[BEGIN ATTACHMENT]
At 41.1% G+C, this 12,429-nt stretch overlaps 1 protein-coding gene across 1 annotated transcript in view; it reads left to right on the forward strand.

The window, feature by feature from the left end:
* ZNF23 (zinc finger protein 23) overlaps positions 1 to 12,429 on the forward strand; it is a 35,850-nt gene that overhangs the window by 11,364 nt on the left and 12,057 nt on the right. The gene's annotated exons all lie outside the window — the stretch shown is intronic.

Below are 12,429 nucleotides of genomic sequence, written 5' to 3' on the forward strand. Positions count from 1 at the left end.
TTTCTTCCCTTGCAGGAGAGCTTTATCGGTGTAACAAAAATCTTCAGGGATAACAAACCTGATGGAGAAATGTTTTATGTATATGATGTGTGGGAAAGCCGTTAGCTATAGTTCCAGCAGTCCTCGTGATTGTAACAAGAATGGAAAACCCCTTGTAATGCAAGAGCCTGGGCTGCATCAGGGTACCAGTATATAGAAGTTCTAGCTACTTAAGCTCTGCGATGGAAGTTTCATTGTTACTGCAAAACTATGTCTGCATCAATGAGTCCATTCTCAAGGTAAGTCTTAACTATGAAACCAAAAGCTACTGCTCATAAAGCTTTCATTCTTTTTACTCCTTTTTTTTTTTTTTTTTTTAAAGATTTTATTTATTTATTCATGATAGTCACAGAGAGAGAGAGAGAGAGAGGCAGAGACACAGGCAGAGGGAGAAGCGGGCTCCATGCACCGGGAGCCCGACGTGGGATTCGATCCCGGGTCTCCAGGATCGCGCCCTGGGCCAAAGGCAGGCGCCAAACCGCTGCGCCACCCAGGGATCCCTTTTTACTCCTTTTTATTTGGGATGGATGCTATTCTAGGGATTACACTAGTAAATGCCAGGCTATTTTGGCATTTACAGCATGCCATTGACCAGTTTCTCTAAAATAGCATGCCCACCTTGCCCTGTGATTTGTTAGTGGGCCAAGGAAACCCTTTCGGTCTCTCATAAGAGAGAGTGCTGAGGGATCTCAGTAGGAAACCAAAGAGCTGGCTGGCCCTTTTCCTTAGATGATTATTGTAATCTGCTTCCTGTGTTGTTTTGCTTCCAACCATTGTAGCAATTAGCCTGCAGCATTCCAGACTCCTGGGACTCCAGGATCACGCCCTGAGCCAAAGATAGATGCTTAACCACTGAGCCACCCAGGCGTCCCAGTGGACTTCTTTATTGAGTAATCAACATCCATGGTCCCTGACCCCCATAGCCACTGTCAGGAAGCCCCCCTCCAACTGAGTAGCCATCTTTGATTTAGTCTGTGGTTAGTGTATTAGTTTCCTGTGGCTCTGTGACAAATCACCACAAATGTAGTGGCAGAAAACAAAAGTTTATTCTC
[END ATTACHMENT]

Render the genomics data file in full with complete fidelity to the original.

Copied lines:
At 41.1% G+C, this 12,429-nt stretch overlaps 1 protein-coding gene across 1 annotated transcript in view; it reads left to right on the forward strand.

The window, feature by feature from the left end:
* ZNF23 (zinc finger protein 23) overlaps positions 1 to 12,429 on the forward strand; it is a 35,850-nt gene that overhangs the window by 11,364 nt on the left and 12,057 nt on the right. The gene's annotated exons all lie outside the window — the stretch shown is intronic.

Below are 12,429 nucleotides of genomic sequence, written 5' to 3' on the forward strand. Positions count from 1 at the left end.
TTTCTTCCCTTGCAGGAGAGCTTTATCGGTGTAACAAAAATCTTCAGGGATAACAAACCTGATGGAGAAATGTTTTATGTATATGATGTGTGGGAAAGCCGTTAGCTATAGTTCCAGCAGTCCTCGTGATTGTAACAAGAATGGAAAACCCCTTGTAATGCAAGAGCCTGGGCTGCATCAGGGTACCAGTATATAGAAGTTCTAGCTACTTAAGCTCTGCGATGGAAGTTTCATTGTTACTGCAAAACTATGTCTGCATCAATGAGTCCATTCTCAAGGTAAGTCTTAACTATGAAACCAAAAGCTACTGCTCATAAAGCTTTCATTCTTTTTACTCCTTTTTTTTTTTTTTTTTTTAAAGATTTTATTTATTTATTCATGATAGTCACAGAGAGAGAGAGAGAGAGAGGCAGAGACACAGGCAGAGGGAGAAGCGGGCTCCATGCACCGGGAGCCCGACGTGGGATTCGATCCCGGGTCTCCAGGATCGCGCCCTGGGCCAAAGGCAGGCGCCAAACCGCTGCGCCACCCAGGGATCCCTTTTTACTCCTTTTTATTTGGGATGGATGCTATTCTAGGGATTACACTAGTAAATGCCAGGCTATTTTGGCATTTACAGCATGCCATTGACCAGTTTCTCTAAAATAGCATGCCCACCTTGCCCTGTGATTTGTTAGTGGGCCAAGGAAACCCTTTCGGTCTCTCATAAGAGAGAGTGCTGAGGGATCTCAGTAGGAAACCAAAGAGCTGGCTGGCCCTTTTCCTTAGATGATTATTGTAATCTGCTTCCTGTGTTGTTTTGCTTCCAACCATTGTAGCAATTAGCCTGCAGCATTCCAGACTCCTGGGACTCCAGGATCACGCCCTGAGCCAAAGATAGATGCTTAACCACTGAGCCACCCAGGCGTCCCAGTGGACTTCTTTATTGAGTAATCAACATCCATGGTCCCTGACCCCCATAGCCACTGTCAGGAAGCCCCCCTCCAACTGAGTAGCCATCTTTGATTTAGTCTGTGGTTAGTGTATTAGTTTCCTGTGGCTCTGTGACAAATCACCACAAATGTAGTGGCAGAAAACAAAAGTTTATTCTC